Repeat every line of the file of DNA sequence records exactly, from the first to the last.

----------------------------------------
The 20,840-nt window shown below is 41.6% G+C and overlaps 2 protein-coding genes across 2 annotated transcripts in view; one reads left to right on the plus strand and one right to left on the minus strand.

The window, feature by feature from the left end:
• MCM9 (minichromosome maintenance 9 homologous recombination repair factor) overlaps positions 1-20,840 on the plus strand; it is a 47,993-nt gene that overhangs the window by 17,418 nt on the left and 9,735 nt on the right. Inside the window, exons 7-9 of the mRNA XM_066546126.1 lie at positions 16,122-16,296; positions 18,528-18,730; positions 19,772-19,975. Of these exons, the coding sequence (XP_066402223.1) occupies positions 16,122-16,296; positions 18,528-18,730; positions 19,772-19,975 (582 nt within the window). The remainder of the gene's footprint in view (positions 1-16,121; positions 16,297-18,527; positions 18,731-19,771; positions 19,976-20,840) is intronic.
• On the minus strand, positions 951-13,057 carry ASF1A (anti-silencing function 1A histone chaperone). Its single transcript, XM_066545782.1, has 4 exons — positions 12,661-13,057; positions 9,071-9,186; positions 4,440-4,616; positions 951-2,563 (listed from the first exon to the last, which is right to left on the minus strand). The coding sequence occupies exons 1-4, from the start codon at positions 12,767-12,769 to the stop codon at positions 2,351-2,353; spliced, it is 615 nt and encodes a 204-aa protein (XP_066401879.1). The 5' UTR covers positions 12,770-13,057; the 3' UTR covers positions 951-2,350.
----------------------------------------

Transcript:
The 20,840-nt window shown below is 41.6% G+C and overlaps 2 protein-coding genes across 2 annotated transcripts in view; one reads left to right on the plus strand and one right to left on the minus strand.

The window, feature by feature from the left end:
• MCM9 (minichromosome maintenance 9 homologous recombination repair factor) overlaps positions 1-20,840 on the plus strand; it is a 47,993-nt gene that overhangs the window by 17,418 nt on the left and 9,735 nt on the right. Inside the window, exons 7-9 of the mRNA XM_066546126.1 lie at positions 16,122-16,296; positions 18,528-18,730; positions 19,772-19,975. Of these exons, the coding sequence (XP_066402223.1) occupies positions 16,122-16,296; positions 18,528-18,730; positions 19,772-19,975 (582 nt within the window). The remainder of the gene's footprint in view (positions 1-16,121; positions 16,297-18,527; positions 18,731-19,771; positions 19,976-20,840) is intronic.
• On the minus strand, positions 951-13,057 carry ASF1A (anti-silencing function 1A histone chaperone). Its single transcript, XM_066545782.1, has 4 exons — positions 12,661-13,057; positions 9,071-9,186; positions 4,440-4,616; positions 951-2,563 (listed from the first exon to the last, which is right to left on the minus strand). The coding sequence occupies exons 1-4, from the start codon at positions 12,767-12,769 to the stop codon at positions 2,351-2,353; spliced, it is 615 nt and encodes a 204-aa protein (XP_066401879.1). The 5' UTR covers positions 12,770-13,057; the 3' UTR covers positions 951-2,350.